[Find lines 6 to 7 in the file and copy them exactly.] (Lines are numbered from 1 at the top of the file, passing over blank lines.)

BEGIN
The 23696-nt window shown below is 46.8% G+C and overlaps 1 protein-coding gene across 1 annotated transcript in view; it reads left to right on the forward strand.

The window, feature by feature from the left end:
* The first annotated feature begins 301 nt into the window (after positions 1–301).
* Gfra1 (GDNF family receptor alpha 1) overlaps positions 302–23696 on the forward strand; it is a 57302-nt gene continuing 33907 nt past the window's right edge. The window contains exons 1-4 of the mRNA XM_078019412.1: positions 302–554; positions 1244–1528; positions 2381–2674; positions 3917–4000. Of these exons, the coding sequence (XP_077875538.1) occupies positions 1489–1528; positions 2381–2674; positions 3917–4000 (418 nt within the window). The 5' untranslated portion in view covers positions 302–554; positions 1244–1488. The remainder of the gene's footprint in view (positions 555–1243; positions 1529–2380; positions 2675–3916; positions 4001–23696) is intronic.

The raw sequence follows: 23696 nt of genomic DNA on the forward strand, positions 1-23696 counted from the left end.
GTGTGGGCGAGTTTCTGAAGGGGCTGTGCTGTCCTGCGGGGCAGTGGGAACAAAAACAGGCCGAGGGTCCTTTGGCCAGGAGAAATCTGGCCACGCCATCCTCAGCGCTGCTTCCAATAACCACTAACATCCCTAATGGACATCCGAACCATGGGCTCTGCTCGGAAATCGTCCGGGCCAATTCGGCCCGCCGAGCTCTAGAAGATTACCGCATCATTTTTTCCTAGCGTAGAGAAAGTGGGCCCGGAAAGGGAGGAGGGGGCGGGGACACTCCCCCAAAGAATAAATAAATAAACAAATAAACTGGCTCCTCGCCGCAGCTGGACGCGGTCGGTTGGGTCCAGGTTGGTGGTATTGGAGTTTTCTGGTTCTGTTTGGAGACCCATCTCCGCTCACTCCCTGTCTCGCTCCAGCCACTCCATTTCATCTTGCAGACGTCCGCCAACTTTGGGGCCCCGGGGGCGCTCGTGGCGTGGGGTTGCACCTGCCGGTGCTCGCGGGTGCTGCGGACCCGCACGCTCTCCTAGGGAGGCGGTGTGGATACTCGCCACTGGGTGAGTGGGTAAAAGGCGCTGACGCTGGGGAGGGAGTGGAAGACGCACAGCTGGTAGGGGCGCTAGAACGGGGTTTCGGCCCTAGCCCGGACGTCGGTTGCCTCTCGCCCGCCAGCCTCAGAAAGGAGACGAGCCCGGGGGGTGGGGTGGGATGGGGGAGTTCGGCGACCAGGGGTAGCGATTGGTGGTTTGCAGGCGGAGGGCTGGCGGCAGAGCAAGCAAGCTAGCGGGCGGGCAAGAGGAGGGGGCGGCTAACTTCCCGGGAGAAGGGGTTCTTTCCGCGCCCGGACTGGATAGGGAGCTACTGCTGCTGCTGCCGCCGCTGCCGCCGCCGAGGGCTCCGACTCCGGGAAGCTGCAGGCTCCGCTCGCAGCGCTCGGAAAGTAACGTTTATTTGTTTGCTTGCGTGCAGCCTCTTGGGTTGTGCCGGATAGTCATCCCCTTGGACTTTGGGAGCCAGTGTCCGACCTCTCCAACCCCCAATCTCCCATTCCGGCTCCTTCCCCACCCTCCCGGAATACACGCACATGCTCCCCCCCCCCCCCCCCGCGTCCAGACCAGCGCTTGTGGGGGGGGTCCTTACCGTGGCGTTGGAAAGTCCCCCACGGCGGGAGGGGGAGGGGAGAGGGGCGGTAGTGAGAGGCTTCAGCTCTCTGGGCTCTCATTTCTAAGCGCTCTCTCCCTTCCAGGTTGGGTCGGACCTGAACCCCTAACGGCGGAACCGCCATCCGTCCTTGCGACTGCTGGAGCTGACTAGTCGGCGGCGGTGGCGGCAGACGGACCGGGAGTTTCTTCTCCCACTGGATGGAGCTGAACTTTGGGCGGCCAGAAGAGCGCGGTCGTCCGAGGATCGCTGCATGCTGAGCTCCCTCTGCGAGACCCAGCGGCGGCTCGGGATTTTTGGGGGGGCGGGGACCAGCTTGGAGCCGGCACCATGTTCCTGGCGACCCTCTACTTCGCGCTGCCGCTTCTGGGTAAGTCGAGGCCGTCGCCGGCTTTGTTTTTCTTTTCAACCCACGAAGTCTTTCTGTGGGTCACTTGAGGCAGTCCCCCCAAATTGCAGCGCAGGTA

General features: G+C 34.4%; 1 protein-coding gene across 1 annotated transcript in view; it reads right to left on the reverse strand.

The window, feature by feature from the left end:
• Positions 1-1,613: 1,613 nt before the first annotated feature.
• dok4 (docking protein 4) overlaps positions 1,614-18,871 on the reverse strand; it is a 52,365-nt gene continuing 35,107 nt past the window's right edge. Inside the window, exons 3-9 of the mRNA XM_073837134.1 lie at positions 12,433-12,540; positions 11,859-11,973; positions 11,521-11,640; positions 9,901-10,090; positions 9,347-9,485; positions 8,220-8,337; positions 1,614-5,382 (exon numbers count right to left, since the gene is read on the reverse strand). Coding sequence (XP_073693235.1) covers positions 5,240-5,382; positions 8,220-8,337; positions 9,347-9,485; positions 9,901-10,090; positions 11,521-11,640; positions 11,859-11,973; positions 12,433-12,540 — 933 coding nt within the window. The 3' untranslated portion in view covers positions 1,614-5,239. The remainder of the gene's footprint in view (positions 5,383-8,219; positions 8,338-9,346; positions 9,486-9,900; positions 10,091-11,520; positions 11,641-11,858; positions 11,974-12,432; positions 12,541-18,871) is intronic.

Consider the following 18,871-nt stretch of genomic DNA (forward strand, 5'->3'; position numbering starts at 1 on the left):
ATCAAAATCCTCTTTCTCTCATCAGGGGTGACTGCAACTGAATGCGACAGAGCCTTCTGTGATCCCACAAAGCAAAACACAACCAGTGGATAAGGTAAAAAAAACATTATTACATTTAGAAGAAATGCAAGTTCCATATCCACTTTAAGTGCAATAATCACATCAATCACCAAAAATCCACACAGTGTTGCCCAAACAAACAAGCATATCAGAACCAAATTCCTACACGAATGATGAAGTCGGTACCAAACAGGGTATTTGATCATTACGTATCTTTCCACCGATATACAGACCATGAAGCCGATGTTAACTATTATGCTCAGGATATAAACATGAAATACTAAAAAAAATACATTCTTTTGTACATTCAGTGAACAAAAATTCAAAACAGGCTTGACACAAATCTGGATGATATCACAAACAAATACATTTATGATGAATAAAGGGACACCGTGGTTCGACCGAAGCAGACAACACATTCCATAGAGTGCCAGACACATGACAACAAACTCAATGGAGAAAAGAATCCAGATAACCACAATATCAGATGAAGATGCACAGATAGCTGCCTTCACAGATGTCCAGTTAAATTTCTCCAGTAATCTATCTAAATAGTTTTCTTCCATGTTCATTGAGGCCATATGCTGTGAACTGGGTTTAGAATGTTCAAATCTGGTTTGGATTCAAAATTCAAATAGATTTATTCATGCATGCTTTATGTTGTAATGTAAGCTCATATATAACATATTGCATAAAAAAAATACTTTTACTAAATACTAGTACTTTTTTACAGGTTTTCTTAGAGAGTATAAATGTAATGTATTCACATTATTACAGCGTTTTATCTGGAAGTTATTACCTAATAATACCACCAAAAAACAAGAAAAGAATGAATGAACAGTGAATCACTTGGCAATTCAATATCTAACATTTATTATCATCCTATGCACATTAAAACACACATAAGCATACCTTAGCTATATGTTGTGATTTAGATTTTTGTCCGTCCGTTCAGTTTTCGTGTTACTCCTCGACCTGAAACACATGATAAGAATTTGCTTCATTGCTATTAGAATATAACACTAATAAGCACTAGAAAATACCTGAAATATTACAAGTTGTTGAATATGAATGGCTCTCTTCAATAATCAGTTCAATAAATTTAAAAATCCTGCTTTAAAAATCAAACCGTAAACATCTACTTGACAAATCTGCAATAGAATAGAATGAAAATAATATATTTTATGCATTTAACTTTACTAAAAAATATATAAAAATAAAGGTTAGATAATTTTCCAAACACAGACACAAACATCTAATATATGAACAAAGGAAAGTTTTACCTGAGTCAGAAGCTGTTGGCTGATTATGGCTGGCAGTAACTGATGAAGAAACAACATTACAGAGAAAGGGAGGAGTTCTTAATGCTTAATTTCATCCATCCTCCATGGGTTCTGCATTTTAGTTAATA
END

GTGTGGGCGAGTTTCTGAAGGGGCTGTGCTGTCCTGCGGGGCAGTGGGAACAAAAACAGGCCGAGGGTCCTTTGGCCAGGAGAAATCTGGCCACGCCATCCTCAGCGCTGCTTCCAATAACCACTAACATCCCTAATGGACATCCGAACCATGGGCTCTGCTCGGAAATCGTCCGGGCCAATTCGGCCCGCCGAGCTCTAGAAGATTACCGCATCATTTTTTCCTAGCGTAGAGAAAGTGGGCCCGGAAAGGGAGGAGGGGGCGGGGACACTCCCCCAAAGAATAAATAAATAAACAAATAAACTGGCTCCTCGCCGCAGCTGGACGCGGTCGGTTGGGTCCAGGTTGGTGGTATTGGAGTTTTCTGGTTCTGTTTGGAGACCCATCTCCGCTCACTCCCTGTCTCGCTCCAGCCACTCCATTTCATCTTGCAGACGTCCGCCAACTTTGGGGCCCCGGGGGCGCTCGTGGCGTGGGGTTGCACCTGCCGGTGCTCGCGGGTGCTGCGGACCCGCACGCTCTCCTAGGGAGGCGGTGTGGATACTCGCCACTGGGTGAGTGGGTAAAAGGCGCTGACGCTGGGGAGGGAGTGGAAGACGCACAGCTGGTAGGGGCGCTAGAACGGGGTTTCGGCCCTAGCCCGGACGTCGGTTGCCTCTCGCCCGCCAGCCTCAGAAAGGAGACGAGCCCGGGGGGTGGGGTGGGATGGGGGAGTTCGGCGACCAGGGGTAGCGATTGGTGGTTTGCAGGCGGAGGGCTGGCGGCAGAGCAAGCAAGCTAGCGGGCGGGCAAGAGGAGGGGGCGGCTAACTTCCCGGGAGAAGGGGTTCTTTCCGCGCCCGGACTGGATAGGGAGCTACTGCTGCTGCTGCCGCCGCTGCCGCCGCCGAGGGCTCCGACTCCGGGAAGCTGCAGGCTCCGCTCGCAGCGCTCGGAAAGTAACGTTTATTTGTTTGCTTGCGTGCAGCCTCTTGGGTTGTGCCGGATAGTCATCCCCTTGGACTTTGGGAGCCAGTGTCCGACCTCTCCAACCCCCAATCTCCCATTCCGGCTCCTTCCCCACCCTCCCGGAATACACGCACATGCTCCCCCCCCCCCCCCCCGCGTCCAGACCAGCGCTTGTGGGGGGGGTCCTTACCGTGGCGTTGGAAAGTCCCCCACGGCGGGAGGGGGAGGGGAGAGGGGCGGTAGTGAGAGGCTTCAGCTCTCTGGGCTCTCATTTCTAAGCGCTCTCTCCCTTCCAGGTTGGGTCGGACCTGAACCCCTAACGGCGGAACCGCCATCCGTCCTTGCGACTGCTGGAGCTGACTAGTCGGCGGCGGTGGCGGCAGACGGACCGGGAGTTTCTTCTCCCACTGGATGGAGCTGAACTTTGGGCGGCCAGAAGAGCGCGGTCGTCCGAGGATCGCTGCATGCTGAGCTCCCTCTGCGAGACCCAGCGGCGGCTCGGGATTTTTGGGGGGGCGGGGACCAGCTTGGAGCCGGCACCATGTTCCTGGCGACCCTCTACTTCGCGCTGCCGCTTCTGGGTAAGTCGAGGCCGTCGCCGGCTTTGTTTTTCTTTTCAACCCACGAAGTCTTTCTGTGGGTCACTTGAGGCAGTCCCCCCAAATTGCAGCGCAGGTA

General features: G+C 34.4%; 1 protein-coding gene across 1 annotated transcript in view; it reads right to left on the reverse strand.